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    Electrical control of quantum emitters in a Van der Waals heterostructure
    White, SJU ; Yang, T ; Dontschuk, N ; Li, C ; Xu, Z-Q ; Kianinia, M ; Stacey, A ; Toth, M ; Aharonovich, I (SPRINGERNATURE, 2022-06-20)
    Controlling and manipulating individual quantum systems in solids underpins the growing interest in the development of scalable quantum technologies. Recently, hexagonal boron nitride (hBN) has garnered significant attention in quantum photonic applications due to its ability to host optically stable quantum emitters. However, the large bandgap of hBN and the lack of efficient doping inhibits electrical triggering and limits opportunities to study the electrical control of emitters. Here, we show an approach to electrically modulate quantum emitters in an hBN-graphene van der Waals heterostructure. We show that quantum emitters in hBN can be reversibly activated and modulated by applying a bias across the device. Notably, a significant number of quantum emitters are intrinsically dark and become optically active at non-zero voltages. To explain the results, we provide a heuristic electrostatic model of this unique behavior. Finally, employing these devices we demonstrate a nearly-coherent source with linewidths of ~160 MHz. Our results enhance the potential of hBN for tunable solid-state quantum emitters for the growing field of quantum information science.
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    Diamond Supercapacitors: Towards Durable, Safe, and Biocompatible Aqueous-Based Energy Storage.
    Chambers, A ; Prawer, S ; Ahnood, A ; Zhan, H (Frontiers Media SA, 2022)
    Durable and safe energy storage is required for the next generation of miniature bioelectronic devices, in which aqueous electrolytes are preferred due to the advantages in safety, low cost, and high conductivity. While rechargeable aqueous batteries are among the primary choices with relatively low power requirements, their lifetime is generally limited to a few thousand charging/discharging cycles as the electrode material can degrade due to electrochemical reactions. Electrical double layer capacitors (EDLCs) possess increased cycling stability and power density, although with as-yet lower energy density, due to quick electrical adsorption and desorption of ions without involving chemical reactions. However, in aqueous solution, chemical reactions which cause electrode degradation and produce hazardous species can occur when the voltage is increased beyond its operation window to improve the energy density. Diamond is a durable and biocompatible electrode material for supercapacitors, while at the same time provides a larger voltage window in biological environments. For applications requiring higher energy density, diamond-based pseudocapacitors (PCs) have also been developed, which combine EDLCs with fast electrochemical reactions. Here we inspect the properties of diamond-related materials and discuss their advantages and disadvantages when used as EDLC and PC materials. We argue that further optimization of the diamond surface chemistry and morphology, guided by computational modelling of the interface, can lead to supercapacitors with enhanced performance. We envisage that such diamond-based supercapacitors could be used in a wide range of applications and in particular those requiring high performance in biomedical applications.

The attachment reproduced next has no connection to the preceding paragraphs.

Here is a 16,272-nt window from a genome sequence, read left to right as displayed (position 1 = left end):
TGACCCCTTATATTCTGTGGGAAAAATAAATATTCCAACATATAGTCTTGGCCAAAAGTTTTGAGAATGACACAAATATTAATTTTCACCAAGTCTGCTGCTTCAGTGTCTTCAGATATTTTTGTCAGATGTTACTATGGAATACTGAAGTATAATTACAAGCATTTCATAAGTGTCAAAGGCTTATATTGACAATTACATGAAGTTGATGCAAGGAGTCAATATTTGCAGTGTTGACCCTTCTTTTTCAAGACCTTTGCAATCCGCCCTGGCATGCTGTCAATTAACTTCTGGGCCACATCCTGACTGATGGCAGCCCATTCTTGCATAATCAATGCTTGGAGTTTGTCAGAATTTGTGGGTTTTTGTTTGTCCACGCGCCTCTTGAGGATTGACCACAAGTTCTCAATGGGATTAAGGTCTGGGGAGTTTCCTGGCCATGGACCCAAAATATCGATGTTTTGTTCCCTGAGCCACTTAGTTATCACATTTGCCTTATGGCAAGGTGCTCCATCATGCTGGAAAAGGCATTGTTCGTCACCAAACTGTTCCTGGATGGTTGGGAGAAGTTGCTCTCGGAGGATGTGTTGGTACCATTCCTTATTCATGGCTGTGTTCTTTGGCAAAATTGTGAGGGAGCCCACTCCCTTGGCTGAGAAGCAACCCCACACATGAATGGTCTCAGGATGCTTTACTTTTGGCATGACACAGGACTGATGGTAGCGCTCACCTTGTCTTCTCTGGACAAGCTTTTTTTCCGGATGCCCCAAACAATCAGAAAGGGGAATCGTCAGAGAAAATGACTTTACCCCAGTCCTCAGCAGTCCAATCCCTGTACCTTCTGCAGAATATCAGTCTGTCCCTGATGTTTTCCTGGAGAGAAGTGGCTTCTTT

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    Magnetic-field-dependent stimulated emission from nitrogen-vacancy centers in diamond
    Hahl, FA ; Lindner, L ; Vidal, X ; Luo, T ; Ohshima, T ; Onoda, S ; Ishii, S ; Zaitsev, AM ; Capelli, M ; Gibson, BC ; Greentree, AD ; Jeske, J (AMER ASSOC ADVANCEMENT SCIENCE, 2022-06-03)